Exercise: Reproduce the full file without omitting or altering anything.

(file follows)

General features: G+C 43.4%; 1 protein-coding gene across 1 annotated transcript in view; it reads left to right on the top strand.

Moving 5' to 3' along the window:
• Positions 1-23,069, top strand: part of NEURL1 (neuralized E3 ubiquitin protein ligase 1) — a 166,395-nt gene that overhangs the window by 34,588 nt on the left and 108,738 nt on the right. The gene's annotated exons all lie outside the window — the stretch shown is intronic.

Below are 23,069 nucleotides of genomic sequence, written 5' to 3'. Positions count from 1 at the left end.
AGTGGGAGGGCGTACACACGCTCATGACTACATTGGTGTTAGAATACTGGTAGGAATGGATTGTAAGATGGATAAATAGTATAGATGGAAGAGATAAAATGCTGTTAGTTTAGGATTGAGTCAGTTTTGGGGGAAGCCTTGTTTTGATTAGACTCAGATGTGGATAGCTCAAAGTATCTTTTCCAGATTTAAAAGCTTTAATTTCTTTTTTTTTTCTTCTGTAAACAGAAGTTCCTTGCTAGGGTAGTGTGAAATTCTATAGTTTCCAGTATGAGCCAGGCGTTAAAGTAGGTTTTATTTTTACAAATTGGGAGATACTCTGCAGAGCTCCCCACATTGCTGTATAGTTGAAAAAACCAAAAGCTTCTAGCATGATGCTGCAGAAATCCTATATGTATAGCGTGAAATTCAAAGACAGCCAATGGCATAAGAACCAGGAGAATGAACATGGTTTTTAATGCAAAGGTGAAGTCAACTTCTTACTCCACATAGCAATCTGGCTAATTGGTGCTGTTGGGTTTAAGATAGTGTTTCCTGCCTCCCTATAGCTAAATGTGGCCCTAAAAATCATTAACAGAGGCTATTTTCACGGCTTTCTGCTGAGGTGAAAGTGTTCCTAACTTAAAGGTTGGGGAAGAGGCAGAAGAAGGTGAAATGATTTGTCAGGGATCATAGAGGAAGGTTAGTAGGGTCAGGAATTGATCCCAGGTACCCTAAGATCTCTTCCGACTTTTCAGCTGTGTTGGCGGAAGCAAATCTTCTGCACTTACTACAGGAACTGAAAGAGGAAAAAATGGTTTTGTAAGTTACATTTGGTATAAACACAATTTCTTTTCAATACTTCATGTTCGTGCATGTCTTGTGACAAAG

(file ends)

General features: G+C 43.4%; 1 protein-coding gene across 1 annotated transcript in view; it reads left to right on the top strand.

Moving 5' to 3' along the window:
• Positions 1-23,069, top strand: part of NEURL1 (neuralized E3 ubiquitin protein ligase 1) — a 166,395-nt gene that overhangs the window by 34,588 nt on the left and 108,738 nt on the right. The gene's annotated exons all lie outside the window — the stretch shown is intronic.

Below are 23,069 nucleotides of genomic sequence, written 5' to 3'. Positions count from 1 at the left end.
AGTGGGAGGGCGTACACACGCTCATGACTACATTGGTGTTAGAATACTGGTAGGAATGGATTGTAAGATGGATAAATAGTATAGATGGAAGAGATAAAATGCTGTTAGTTTAGGATTGAGTCAGTTTTGGGGGAAGCCTTGTTTTGATTAGACTCAGATGTGGATAGCTCAAAGTATCTTTTCCAGATTTAAAAGCTTTAATTTCTTTTTTTTTTCTTCTGTAAACAGAAGTTCCTTGCTAGGGTAGTGTGAAATTCTATAGTTTCCAGTATGAGCCAGGCGTTAAAGTAGGTTTTATTTTTACAAATTGGGAGATACTCTGCAGAGCTCCCCACATTGCTGTATAGTTGAAAAAACCAAAAGCTTCTAGCATGATGCTGCAGAAATCCTATATGTATAGCGTGAAATTCAAAGACAGCCAATGGCATAAGAACCAGGAGAATGAACATGGTTTTTAATGCAAAGGTGAAGTCAACTTCTTACTCCACATAGCAATCTGGCTAATTGGTGCTGTTGGGTTTAAGATAGTGTTTCCTGCCTCCCTATAGCTAAATGTGGCCCTAAAAATCATTAACAGAGGCTATTTTCACGGCTTTCTGCTGAGGTGAAAGTGTTCCTAACTTAAAGGTTGGGGAAGAGGCAGAAGAAGGTGAAATGATTTGTCAGGGATCATAGAGGAAGGTTAGTAGGGTCAGGAATTGATCCCAGGTACCCTAAGATCTCTTCCGACTTTTCAGCTGTGTTGGCGGAAGCAAATCTTCTGCACTTACTACAGGAACTGAAAGAGGAAAAAATGGTTTTGTAAGTTACATTTGGTATAAACACAATTTCTTTTCAATACTTCATGTTCGTGCATGTCTTGTGACAAAG